page-up-arrow
page-down-arrow
Background

Was this page useful?

*Required Field
Rating *
Rating            

Research / News & Events/ News

 

 

 

News

News
« Back to listings

Researchers at St. Joseph’s Healthcare Hamilton are moving closer to determining the safest form of hormone therapy for men with prostate cancer by discovering a treatment with fewer cardio-related side effects. A recent study published in Urologic Oncology has suggested that using GnRH antagonist therapy provides the safest form of hormone therapy in mice models. Ongoing research by Drs. Jehonathan Pinthus, Associate Professor of Urology and Surgical Oncology and Helga Duivenvoorden, Assistant Professor at the Department of Surgery at McMaster University and Researchers at St. Joseph’s Healthcare Hamilton will reveal how these findings will apply to the clinical treatment of prostate cancer.

“Hormone therapy often produces a number of side-effects, including an increased risk of obesity, heart attack and stroke,” explains Dr. Pinthus. “Our research has shown that compared to other forms of hormone therapy, using GnRH antagonist therapy achieves the same therapeutic effects in eliminating testosterone, a growth factor for prostate cancer, but with a lower risk of obesity and atherosclerosis, factors that lead to heart attacks and stroke. We believe that these differences may relate to better suppression of a hormone named FSH, which may have a significant role in modulating obesity and atherosclerosis in aging populations.”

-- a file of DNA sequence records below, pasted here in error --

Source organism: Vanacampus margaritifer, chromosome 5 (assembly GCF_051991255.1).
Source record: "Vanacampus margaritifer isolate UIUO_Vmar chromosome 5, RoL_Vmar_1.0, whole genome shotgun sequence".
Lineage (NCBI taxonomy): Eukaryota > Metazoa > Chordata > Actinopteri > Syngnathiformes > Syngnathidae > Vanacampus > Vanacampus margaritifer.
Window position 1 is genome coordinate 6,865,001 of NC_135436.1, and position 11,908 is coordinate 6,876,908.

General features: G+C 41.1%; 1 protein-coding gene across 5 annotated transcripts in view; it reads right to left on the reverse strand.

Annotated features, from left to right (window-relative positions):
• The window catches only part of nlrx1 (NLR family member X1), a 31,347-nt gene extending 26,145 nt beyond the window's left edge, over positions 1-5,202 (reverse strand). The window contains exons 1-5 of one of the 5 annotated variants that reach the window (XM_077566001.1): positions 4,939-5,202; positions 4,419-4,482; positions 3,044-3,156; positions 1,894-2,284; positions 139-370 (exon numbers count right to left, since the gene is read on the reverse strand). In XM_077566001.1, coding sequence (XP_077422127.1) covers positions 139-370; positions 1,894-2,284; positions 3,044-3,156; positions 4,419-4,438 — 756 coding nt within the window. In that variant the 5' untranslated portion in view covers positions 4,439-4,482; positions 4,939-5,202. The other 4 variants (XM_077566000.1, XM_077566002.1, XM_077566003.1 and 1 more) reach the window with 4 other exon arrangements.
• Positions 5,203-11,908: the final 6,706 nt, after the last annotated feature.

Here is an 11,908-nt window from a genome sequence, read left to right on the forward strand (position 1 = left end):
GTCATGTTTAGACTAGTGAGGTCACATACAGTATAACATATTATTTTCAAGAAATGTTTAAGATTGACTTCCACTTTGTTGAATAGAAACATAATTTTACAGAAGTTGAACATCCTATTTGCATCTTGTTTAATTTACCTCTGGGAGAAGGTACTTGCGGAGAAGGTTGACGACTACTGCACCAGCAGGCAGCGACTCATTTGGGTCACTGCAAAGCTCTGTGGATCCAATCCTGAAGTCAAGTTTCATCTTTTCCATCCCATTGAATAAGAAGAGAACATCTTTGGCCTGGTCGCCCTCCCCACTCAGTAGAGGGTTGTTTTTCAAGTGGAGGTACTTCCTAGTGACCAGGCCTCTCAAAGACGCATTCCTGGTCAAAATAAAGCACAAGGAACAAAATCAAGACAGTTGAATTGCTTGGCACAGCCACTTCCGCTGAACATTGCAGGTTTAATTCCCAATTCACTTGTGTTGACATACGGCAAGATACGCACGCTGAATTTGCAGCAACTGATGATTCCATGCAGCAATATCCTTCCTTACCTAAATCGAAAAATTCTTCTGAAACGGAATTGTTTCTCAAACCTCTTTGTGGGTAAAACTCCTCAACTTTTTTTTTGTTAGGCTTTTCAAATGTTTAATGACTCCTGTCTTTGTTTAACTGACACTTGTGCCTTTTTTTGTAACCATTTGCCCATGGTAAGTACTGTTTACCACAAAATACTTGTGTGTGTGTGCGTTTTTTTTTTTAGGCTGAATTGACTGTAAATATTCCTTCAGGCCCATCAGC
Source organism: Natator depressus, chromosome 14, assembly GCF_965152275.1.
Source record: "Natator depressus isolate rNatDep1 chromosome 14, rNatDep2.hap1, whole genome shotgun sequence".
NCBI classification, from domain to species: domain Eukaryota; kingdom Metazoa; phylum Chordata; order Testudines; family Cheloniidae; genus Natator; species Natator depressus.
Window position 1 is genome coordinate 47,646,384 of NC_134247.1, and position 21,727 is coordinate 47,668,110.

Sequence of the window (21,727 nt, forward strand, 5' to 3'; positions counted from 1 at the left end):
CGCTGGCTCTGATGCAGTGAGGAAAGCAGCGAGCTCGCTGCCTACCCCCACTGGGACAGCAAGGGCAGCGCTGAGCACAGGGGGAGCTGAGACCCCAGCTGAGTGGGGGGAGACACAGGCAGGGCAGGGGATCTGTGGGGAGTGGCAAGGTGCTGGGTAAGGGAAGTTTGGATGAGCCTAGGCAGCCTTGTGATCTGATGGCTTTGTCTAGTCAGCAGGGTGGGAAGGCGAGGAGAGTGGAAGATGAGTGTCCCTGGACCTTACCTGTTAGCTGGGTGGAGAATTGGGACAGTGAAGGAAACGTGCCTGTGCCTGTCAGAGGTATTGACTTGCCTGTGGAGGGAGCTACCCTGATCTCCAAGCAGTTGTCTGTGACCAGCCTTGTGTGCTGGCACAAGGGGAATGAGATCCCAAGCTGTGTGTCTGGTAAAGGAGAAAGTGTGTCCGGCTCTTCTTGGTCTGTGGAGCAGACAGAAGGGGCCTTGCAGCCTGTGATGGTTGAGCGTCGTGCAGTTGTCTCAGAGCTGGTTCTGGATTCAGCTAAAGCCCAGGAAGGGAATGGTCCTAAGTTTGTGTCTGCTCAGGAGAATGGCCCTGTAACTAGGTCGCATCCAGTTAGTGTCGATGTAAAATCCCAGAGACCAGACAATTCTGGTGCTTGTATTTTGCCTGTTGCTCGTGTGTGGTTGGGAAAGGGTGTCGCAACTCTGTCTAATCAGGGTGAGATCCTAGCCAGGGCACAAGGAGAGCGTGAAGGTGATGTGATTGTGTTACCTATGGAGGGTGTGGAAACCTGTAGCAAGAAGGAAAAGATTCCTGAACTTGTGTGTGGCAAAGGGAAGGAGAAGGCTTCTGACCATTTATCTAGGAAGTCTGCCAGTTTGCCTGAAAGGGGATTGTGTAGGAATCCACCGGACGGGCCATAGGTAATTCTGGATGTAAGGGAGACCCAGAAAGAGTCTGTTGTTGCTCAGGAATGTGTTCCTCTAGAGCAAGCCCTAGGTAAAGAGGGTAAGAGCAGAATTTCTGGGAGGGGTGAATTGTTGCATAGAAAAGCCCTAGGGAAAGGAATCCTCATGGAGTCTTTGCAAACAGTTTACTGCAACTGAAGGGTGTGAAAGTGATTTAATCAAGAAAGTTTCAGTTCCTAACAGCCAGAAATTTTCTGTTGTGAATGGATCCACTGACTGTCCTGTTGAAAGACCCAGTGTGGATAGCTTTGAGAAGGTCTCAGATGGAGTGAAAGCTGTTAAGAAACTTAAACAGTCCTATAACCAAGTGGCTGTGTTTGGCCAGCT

The recently published and ongoing laboratory research, taking place within St. Joseph’s Healthcare Hamilton and Hamilton Health Sciences’ Thrombosis and Atherosclerosis Research Institute was made possible with a grant from Ferring Pharmaceuticals. The study uses mice models to determine the effects various types of hormone therapy have on body composition (in terms of fat gain and muscle loss) and on the development of hypertension, diabetes, and heart disease. A number of medical tests that are also administered to humans – such as CT scans, glucose tolerance tests, and blood pressure evaluations – are used in order to determine how the mice respond to different types of hormone therapy.

“We’re currently looking at how to best translate the findings of this study to improve the quality of life of patients with prostate cancer, who are treated with hormonal therapy” states Dr. Pinthus. “By measuring patients’ energy expenditures, as well as their diet and bodyweight, we hope that our results will make hormone therapy safer for men with prostate cancer.”

Comments are closed.